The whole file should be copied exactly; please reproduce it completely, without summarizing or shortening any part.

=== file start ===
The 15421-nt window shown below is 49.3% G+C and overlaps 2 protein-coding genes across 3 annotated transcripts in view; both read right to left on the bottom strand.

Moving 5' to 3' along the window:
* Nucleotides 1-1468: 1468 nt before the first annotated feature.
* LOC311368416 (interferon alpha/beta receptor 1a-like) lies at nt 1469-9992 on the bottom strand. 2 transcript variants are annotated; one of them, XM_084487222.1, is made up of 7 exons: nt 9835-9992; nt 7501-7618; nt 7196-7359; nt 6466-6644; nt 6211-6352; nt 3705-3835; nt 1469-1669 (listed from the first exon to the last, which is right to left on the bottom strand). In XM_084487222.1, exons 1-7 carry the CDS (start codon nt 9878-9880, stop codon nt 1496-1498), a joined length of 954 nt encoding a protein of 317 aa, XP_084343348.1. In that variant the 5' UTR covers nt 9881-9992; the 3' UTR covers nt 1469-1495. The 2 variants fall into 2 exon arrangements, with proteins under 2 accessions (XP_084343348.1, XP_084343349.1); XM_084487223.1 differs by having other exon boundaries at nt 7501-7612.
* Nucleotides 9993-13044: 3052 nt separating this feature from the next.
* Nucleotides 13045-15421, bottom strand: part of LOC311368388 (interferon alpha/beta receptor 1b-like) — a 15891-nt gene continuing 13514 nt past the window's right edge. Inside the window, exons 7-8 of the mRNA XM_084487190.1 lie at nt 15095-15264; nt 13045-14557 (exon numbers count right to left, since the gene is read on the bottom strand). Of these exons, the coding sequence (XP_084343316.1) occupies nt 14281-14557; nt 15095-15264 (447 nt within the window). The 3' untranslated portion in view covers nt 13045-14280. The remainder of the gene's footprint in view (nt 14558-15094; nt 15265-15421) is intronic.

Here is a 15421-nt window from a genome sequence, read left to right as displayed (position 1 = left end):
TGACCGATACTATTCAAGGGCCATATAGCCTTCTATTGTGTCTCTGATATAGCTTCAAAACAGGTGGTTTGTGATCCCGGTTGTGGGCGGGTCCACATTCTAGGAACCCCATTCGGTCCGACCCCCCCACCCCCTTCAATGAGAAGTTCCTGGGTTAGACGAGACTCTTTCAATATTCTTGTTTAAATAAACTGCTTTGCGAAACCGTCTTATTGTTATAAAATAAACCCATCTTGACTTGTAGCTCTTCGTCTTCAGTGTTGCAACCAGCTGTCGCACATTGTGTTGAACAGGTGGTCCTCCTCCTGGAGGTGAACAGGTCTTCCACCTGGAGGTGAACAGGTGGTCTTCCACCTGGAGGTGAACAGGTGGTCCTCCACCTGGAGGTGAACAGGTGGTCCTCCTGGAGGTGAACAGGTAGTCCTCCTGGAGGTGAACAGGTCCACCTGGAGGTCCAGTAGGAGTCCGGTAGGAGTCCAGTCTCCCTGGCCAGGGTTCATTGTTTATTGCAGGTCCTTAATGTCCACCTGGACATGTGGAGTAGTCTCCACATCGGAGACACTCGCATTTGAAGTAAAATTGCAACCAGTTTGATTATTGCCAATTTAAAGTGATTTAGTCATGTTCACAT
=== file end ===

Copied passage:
The 15421-nt window shown below is 49.3% G+C and overlaps 2 protein-coding genes across 3 annotated transcripts in view; both read right to left on the bottom strand.

Moving 5' to 3' along the window:
* Nucleotides 1-1468: 1468 nt before the first annotated feature.
* LOC311368416 (interferon alpha/beta receptor 1a-like) lies at nt 1469-9992 on the bottom strand. 2 transcript variants are annotated; one of them, XM_084487222.1, is made up of 7 exons: nt 9835-9992; nt 7501-7618; nt 7196-7359; nt 6466-6644; nt 6211-6352; nt 3705-3835; nt 1469-1669 (listed from the first exon to the last, which is right to left on the bottom strand). In XM_084487222.1, exons 1-7 carry the CDS (start codon nt 9878-9880, stop codon nt 1496-1498), a joined length of 954 nt encoding a protein of 317 aa, XP_084343348.1. In that variant the 5' UTR covers nt 9881-9992; the 3' UTR covers nt 1469-1495. The 2 variants fall into 2 exon arrangements, with proteins under 2 accessions (XP_084343348.1, XP_084343349.1); XM_084487223.1 differs by having other exon boundaries at nt 7501-7612.
* Nucleotides 9993-13044: 3052 nt separating this feature from the next.
* Nucleotides 13045-15421, bottom strand: part of LOC311368388 (interferon alpha/beta receptor 1b-like) — a 15891-nt gene continuing 13514 nt past the window's right edge. Inside the window, exons 7-8 of the mRNA XM_084487190.1 lie at nt 15095-15264; nt 13045-14557 (exon numbers count right to left, since the gene is read on the bottom strand). Of these exons, the coding sequence (XP_084343316.1) occupies nt 14281-14557; nt 15095-15264 (447 nt within the window). The 3' untranslated portion in view covers nt 13045-14280. The remainder of the gene's footprint in view (nt 14558-15094; nt 15265-15421) is intronic.

Here is a 15421-nt window from a genome sequence, read left to right as displayed (position 1 = left end):
TGACCGATACTATTCAAGGGCCATATAGCCTTCTATTGTGTCTCTGATATAGCTTCAAAACAGGTGGTTTGTGATCCCGGTTGTGGGCGGGTCCACATTCTAGGAACCCCATTCGGTCCGACCCCCCCACCCCCTTCAATGAGAAGTTCCTGGGTTAGACGAGACTCTTTCAATATTCTTGTTTAAATAAACTGCTTTGCGAAACCGTCTTATTGTTATAAAATAAACCCATCTTGACTTGTAGCTCTTCGTCTTCAGTGTTGCAACCAGCTGTCGCACATTGTGTTGAACAGGTGGTCCTCCTCCTGGAGGTGAACAGGTCTTCCACCTGGAGGTGAACAGGTGGTCTTCCACCTGGAGGTGAACAGGTGGTCCTCCACCTGGAGGTGAACAGGTGGTCCTCCTGGAGGTGAACAGGTAGTCCTCCTGGAGGTGAACAGGTCCACCTGGAGGTCCAGTAGGAGTCCGGTAGGAGTCCAGTCTCCCTGGCCAGGGTTCATTGTTTATTGCAGGTCCTTAATGTCCACCTGGACATGTGGAGTAGTCTCCACATCGGAGACACTCGCATTTGAAGTAAAATTGCAACCAGTTTGATTATTGCCAATTTAAAGTGATTTAGTCATGTTCACAT